In the previous post, I commented on Keller’s existential argument for belief in God in his book The Reason for God. Keller, sounding a bit like Paul Tillich, argued that each person effectively deifies some role or goal, and the only way to avoid existential disappointment is to put our infinite trust in an infinite God. If we find meaning in our friends and jobs, we will be shattered when they let us down.
But Keller doesn’t think that idolatry – treating finite goods as though they are the infinite God – is a risk only to the idolaters themselves. According to Keller, idolatry puts everyone at risk.
The Sin of Self- Centeredness
If our highest goal in life is the good of our nation, tribe, or race, then we will tend to be racist or nationalistic. 
In his book A Scandalous Providence, Frank Tupper makes a similar point.
The self turns into iteslf to gain stability within the self, the self-securing a failure to trust God . . . 
Unlike Timothy Keller, Tupper, takes his analysis further, locating the origin of this dangerous tendency towards self-centeredness in evolution.
Emergent human persons socialized within a particular community in a world stamped with indescribable, commonplace violence to protect its societal life. Actually, self-preservation is the most significant factor relating earlier animal forms to the human animal in biological evolution, for self-preservation in the dawning of human existence involved the problem of self-protection through violence, the acquisition of food by violence, and the resolution of the fear of “the Other” with violence. 
Early human beings depended on desperate violence to preserve themselves against other animals and other human tribes. Pacifist tribes, had they ever existed, would presumably have been quickly removed from the gene pool by starving warriors of neighboring tribes. The genes and societal structures that survived the fires of early human life left a deep, violent mark on “human nature.” Violent self-centeredness continues to this day.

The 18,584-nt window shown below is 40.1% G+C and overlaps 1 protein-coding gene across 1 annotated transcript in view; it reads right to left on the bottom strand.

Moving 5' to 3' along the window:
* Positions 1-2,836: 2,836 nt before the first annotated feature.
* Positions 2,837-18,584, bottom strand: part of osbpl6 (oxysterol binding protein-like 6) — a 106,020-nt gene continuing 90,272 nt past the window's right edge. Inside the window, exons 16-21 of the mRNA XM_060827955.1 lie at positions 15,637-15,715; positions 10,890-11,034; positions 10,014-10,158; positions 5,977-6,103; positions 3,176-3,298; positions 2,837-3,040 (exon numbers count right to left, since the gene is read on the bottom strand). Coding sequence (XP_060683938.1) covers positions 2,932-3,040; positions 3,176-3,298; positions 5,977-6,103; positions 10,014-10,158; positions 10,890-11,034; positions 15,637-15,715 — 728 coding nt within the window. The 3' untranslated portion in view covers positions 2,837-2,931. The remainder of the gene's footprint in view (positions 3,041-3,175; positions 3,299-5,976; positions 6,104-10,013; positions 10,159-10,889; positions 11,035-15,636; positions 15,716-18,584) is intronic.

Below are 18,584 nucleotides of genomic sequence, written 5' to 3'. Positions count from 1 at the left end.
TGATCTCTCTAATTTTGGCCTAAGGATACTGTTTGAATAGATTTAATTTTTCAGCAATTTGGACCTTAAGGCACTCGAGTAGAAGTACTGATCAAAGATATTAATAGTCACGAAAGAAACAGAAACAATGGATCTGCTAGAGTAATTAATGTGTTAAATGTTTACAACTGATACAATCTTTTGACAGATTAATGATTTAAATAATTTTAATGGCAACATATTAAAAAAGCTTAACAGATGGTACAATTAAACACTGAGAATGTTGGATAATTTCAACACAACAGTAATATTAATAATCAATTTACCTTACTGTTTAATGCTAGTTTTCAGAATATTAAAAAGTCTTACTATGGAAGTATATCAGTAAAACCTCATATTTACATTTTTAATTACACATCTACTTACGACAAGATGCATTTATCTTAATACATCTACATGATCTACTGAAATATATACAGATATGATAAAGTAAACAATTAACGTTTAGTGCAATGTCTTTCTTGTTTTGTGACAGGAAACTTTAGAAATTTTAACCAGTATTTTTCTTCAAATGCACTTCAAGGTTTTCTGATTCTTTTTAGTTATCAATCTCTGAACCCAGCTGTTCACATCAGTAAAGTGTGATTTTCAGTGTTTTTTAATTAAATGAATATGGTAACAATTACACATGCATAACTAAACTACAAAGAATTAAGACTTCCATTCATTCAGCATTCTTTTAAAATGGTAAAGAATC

Imagine a world where everyone could see beyond their own self-interests. Imagine a world where the well-being of us isn’t more important than the well-being of them. It’s hard to fit racism, war, and interpersonal ugliness into that picture. The rich wouldn’t hoard their resources away from the poor, because rich kids would no longer be inherently more important than poor kids. Nationalism would evaporate. Globalization wouldn’t be so scary. I would like to live in that world. I would like to live that way. But self-centeredness – sin – holds me (and us) back.
What can we do about sin? How do we opt out of the natural human tendency towards violent self-preservation? The solution, say Tupper and Keller, is to center our lives around the God of love instead of ourselves and our tribes. To borrow Paul Tillich’s phrase, if we are ultimately concerned with someone outside of ourselves, someone who loves each person equally, than we will be less taken by racism and self-preserving violence. Threats to me and my group are less threatening if what really matters to me is God, who loves each person.
Of course, a shocking 81% of white Evangelical Christians who voted in the recent U.S. election say they voted for Donald Trump, a man who expressed precious little sensitivity towards people outside of the in-group of white, Christian America. A recent conference of global Evangelicals expressed concern, claiming that Donal Trump “will harm the Church’s witness“. It’s hard to escape the impression that Donald Trump considers American workers to be more important than workers oversees, the safety of American citizens more important than the safety of Syrian refugees, Christians more important than Muslims. As this election has shown, belief in God does not necessarily inspire believers to care more about outsiders and less about themselves, at least on the scale of national politics.
Like most of Keller’s arguments for God, the potential political payoff of theism does little to demonstrate that God is anything more than a human projection. As such, Keller fails to address one of my biggest questions. Even so, I still think that Keller and Tupper have a point. At least in theory, believing in a benevolent God should help me to resist discrimination and violence in my own heart and in the world at large.
 Keller, Timothy. The Reason for God. New York: Penguin Group, 2008. 175. Print.